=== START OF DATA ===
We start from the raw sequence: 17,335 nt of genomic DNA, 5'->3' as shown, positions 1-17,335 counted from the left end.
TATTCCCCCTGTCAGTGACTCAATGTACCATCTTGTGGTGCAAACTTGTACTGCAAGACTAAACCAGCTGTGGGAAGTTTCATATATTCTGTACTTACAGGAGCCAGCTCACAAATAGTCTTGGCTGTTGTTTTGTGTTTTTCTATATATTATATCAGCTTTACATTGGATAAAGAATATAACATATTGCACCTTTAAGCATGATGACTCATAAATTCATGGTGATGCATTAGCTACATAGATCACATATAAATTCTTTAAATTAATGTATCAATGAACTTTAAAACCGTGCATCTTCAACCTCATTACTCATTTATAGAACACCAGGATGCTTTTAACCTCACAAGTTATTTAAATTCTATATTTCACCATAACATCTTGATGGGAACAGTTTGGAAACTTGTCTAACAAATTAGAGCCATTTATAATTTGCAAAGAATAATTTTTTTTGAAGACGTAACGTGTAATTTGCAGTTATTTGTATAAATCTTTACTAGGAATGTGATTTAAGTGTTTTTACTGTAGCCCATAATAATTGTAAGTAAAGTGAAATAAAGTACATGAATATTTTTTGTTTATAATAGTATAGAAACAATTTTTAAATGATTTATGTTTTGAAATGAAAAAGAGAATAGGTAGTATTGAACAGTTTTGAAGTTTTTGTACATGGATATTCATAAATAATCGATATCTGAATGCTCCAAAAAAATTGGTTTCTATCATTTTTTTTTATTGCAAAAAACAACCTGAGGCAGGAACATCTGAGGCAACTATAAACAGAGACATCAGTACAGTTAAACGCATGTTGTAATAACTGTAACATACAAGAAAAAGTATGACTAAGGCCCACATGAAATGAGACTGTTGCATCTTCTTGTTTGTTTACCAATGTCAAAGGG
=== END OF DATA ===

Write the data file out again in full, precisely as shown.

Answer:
We start from the raw sequence: 17,335 nt of genomic DNA, 5'->3' as shown, positions 1-17,335 counted from the left end.
TATTCCCCCTGTCAGTGACTCAATGTACCATCTTGTGGTGCAAACTTGTACTGCAAGACTAAACCAGCTGTGGGAAGTTTCATATATTCTGTACTTACAGGAGCCAGCTCACAAATAGTCTTGGCTGTTGTTTTGTGTTTTTCTATATATTATATCAGCTTTACATTGGATAAAGAATATAACATATTGCACCTTTAAGCATGATGACTCATAAATTCATGGTGATGCATTAGCTACATAGATCACATATAAATTCTTTAAATTAATGTATCAATGAACTTTAAAACCGTGCATCTTCAACCTCATTACTCATTTATAGAACACCAGGATGCTTTTAACCTCACAAGTTATTTAAATTCTATATTTCACCATAACATCTTGATGGGAACAGTTTGGAAACTTGTCTAACAAATTAGAGCCATTTATAATTTGCAAAGAATAATTTTTTTTGAAGACGTAACGTGTAATTTGCAGTTATTTGTATAAATCTTTACTAGGAATGTGATTTAAGTGTTTTTACTGTAGCCCATAATAATTGTAAGTAAAGTGAAATAAAGTACATGAATATTTTTTGTTTATAATAGTATAGAAACAATTTTTAAATGATTTATGTTTTGAAATGAAAAAGAGAATAGGTAGTATTGAACAGTTTTGAAGTTTTTGTACATGGATATTCATAAATAATCGATATCTGAATGCTCCAAAAAAATTGGTTTCTATCATTTTTTTTTATTGCAAAAAACAACCTGAGGCAGGAACATCTGAGGCAACTATAAACAGAGACATCAGTACAGTTAAACGCATGTTGTAATAACTGTAACATACAAGAAAAAGTATGACTAAGGCCCACATGAAATGAGACTGTTGCATCTTCTTGTTTGTTTACCAATGTCAAAGGG